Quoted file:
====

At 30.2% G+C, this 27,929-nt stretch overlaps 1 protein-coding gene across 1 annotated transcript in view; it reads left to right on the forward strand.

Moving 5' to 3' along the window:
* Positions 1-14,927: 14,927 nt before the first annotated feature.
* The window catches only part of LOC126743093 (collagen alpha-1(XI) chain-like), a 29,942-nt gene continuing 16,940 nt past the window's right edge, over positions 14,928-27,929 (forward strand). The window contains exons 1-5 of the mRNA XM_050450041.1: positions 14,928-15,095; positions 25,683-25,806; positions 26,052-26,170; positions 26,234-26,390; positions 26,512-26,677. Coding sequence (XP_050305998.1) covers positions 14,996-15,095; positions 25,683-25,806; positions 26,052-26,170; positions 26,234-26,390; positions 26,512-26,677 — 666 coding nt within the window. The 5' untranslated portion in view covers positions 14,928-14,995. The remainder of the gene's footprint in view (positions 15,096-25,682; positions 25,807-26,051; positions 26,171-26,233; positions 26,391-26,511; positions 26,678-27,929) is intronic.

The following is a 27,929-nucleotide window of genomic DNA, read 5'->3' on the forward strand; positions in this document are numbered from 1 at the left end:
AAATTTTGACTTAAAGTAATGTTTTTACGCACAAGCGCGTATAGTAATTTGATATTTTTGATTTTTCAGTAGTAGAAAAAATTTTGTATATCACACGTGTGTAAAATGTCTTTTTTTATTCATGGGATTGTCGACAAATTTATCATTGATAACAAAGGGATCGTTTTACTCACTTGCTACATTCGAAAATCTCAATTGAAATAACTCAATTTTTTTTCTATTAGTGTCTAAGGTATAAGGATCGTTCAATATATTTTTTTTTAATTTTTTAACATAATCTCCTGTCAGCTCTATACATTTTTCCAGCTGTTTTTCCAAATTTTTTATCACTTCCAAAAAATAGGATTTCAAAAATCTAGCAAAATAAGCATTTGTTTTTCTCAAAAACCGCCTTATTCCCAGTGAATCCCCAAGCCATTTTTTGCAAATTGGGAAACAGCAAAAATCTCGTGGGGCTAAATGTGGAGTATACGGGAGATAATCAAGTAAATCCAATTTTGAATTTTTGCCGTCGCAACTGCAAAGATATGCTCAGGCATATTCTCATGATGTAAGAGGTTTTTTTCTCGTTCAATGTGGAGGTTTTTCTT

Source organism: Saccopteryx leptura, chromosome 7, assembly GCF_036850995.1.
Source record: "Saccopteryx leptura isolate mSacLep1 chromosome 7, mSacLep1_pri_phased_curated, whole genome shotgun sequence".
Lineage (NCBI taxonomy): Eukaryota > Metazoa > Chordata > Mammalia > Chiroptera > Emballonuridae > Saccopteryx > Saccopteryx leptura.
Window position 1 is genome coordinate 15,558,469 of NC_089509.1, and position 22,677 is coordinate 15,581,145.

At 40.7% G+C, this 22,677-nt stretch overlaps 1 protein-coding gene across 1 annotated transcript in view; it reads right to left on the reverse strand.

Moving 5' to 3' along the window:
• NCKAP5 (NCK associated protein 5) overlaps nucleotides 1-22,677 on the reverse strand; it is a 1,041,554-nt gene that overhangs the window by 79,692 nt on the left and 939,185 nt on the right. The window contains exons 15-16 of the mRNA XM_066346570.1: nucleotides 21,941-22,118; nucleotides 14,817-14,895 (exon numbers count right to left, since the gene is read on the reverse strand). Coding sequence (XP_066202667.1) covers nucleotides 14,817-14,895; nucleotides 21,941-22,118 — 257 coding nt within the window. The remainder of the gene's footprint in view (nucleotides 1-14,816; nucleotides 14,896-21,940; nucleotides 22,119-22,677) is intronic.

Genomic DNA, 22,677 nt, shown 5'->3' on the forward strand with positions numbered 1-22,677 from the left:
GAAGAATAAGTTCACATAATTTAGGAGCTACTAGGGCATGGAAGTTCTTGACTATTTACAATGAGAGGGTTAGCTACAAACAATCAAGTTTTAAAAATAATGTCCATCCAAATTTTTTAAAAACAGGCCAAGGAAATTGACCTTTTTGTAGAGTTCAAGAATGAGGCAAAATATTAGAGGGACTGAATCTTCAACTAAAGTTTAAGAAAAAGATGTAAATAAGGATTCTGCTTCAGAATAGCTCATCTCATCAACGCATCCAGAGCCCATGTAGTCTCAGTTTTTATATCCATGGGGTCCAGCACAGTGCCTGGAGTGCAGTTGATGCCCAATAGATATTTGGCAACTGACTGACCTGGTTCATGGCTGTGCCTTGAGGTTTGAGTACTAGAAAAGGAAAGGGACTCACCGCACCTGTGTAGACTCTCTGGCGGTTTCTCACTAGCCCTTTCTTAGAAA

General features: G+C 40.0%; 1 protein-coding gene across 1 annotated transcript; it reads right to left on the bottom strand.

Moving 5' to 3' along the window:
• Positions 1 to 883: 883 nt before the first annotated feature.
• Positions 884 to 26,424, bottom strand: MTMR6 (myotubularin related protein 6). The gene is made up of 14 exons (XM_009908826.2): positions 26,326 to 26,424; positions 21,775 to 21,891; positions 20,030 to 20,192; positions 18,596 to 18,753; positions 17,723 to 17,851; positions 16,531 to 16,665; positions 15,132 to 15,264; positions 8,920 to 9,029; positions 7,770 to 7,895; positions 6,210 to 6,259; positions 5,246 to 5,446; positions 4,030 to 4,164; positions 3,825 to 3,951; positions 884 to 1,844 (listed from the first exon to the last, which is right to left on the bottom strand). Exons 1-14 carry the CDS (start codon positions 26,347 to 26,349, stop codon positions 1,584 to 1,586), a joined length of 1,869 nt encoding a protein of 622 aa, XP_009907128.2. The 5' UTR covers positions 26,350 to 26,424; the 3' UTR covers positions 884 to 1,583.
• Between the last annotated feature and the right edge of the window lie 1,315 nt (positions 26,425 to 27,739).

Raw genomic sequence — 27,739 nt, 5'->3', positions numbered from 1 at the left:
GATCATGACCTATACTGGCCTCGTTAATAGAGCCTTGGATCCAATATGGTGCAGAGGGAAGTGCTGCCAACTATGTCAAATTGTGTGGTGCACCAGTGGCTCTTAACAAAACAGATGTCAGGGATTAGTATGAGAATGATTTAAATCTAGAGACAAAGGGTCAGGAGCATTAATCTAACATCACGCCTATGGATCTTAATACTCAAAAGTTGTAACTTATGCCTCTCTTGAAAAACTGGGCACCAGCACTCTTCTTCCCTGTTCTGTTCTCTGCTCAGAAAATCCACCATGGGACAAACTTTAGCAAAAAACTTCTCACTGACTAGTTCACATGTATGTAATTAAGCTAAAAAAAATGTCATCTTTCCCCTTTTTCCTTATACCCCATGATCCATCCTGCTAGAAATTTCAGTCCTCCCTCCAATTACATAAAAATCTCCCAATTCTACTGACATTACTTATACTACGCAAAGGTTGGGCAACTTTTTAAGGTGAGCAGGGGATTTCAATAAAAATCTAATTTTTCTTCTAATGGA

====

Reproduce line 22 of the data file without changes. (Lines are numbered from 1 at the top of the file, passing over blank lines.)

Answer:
GATCATGACCTATACTGGCCTCGTTAATAGAGCCTTGGATCCAATATGGTGCAGAGGGAAGTGCTGCCAACTATGTCAAATTGTGTGGTGCACCAGTGGCTCTTAACAAAACAGATGTCAGGGATTAGTATGAGAATGATTTAAATCTAGAGACAAAGGGTCAGGAGCATTAATCTAACATCACGCCTATGGATCTTAATACTCAAAAGTTGTAACTTATGCCTCTCTTGAAAAACTGGGCACCAGCACTCTTCTTCCCTGTTCTGTTCTCTGCTCAGAAAATCCACCATGGGACAAACTTTAGCAAAAAACTTCTCACTGACTAGTTCACATGTATGTAATTAAGCTAAAAAAAATGTCATCTTTCCCCTTTTTCCTTATACCCCATGATCCATCCTGCTAGAAATTTCAGTCCTCCCTCCAATTACATAAAAATCTCCCAATTCTACTGACATTACTTATACTACGCAAAGGTTGGGCAACTTTTTAAGGTGAGCAGGGGATTTCAATAAAAATCTAATTTTTCTTCTAATGGA